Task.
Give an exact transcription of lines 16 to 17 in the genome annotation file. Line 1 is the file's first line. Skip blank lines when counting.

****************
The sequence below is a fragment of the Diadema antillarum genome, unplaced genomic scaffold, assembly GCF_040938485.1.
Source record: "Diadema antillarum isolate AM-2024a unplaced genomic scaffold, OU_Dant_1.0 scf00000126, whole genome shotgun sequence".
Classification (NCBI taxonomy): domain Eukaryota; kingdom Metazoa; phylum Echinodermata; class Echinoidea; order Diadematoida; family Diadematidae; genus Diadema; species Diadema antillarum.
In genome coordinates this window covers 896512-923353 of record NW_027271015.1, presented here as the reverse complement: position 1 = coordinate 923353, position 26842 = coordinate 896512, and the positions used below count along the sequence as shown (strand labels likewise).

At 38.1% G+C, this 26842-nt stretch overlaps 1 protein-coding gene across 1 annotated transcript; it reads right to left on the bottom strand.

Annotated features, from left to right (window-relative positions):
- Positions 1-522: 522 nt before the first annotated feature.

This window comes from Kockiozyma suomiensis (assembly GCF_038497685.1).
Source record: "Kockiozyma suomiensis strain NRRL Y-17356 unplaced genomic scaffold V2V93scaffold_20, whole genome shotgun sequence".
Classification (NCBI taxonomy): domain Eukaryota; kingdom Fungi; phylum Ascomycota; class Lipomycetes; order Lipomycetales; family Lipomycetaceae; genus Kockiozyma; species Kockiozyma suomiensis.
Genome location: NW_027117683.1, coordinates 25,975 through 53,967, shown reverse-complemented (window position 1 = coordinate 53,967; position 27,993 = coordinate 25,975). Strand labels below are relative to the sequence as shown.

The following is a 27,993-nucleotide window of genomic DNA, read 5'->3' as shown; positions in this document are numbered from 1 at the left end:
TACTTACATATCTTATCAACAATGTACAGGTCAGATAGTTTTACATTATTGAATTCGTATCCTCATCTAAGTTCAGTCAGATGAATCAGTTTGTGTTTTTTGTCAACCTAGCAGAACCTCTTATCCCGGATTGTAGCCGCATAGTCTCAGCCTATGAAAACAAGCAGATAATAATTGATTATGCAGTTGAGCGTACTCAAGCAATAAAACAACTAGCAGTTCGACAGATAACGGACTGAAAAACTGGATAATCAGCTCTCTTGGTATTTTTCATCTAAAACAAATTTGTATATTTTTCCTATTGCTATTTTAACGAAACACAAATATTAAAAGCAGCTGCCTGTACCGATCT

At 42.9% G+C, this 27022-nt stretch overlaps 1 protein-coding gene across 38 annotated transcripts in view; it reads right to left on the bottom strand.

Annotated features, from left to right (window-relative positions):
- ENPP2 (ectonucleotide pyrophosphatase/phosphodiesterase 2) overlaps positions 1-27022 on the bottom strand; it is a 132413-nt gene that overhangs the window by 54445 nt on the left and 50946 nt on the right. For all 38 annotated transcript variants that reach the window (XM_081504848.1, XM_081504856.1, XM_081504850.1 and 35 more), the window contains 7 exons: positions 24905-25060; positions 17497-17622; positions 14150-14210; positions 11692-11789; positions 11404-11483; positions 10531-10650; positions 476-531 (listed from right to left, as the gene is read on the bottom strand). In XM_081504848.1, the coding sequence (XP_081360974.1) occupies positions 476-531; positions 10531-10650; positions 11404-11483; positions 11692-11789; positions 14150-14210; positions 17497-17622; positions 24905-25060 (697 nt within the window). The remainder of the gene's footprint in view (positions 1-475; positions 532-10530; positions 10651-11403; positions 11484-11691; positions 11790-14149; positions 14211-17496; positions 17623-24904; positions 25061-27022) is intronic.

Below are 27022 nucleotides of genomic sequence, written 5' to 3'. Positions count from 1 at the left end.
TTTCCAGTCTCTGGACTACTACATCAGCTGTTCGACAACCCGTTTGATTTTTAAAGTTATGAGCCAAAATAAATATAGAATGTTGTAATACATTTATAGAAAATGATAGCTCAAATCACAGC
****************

- ENPP2 (ectonucleotide pyrophosphatase/phosphodiesterase 2) overlaps positions 1-27022 on the bottom strand; it is a 132413-nt gene that overhangs the window by 54445 nt on the left and 50946 nt on the right. For all 38 annotated transcript variants that reach the window (XM_081504848.1, XM_081504856.1, XM_081504850.1 and 35 more), the window contains 7 exons: positions 24905-25060; positions 17497-17622; positions 14150-14210; positions 11692-11789; positions 11404-11483; positions 10531-10650; positions 476-531 (listed from right to left, as the gene is read on the bottom strand). In XM_081504848.1, the coding sequence (XP_081360974.1) occupies positions 476-531; positions 10531-10650; positions 11404-11483; positions 11692-11789; positions 14150-14210; positions 17497-17622; positions 24905-25060 (697 nt within the window). The remainder of the gene's footprint in view (positions 1-475; positions 532-10530; positions 10651-11403; positions 11484-11691; positions 11790-14149; positions 14211-17496; positions 17623-24904; positions 25061-27022) is intronic.

Below are 27022 nucleotides of genomic sequence, written 5' to 3'. Positions count from 1 at the left end.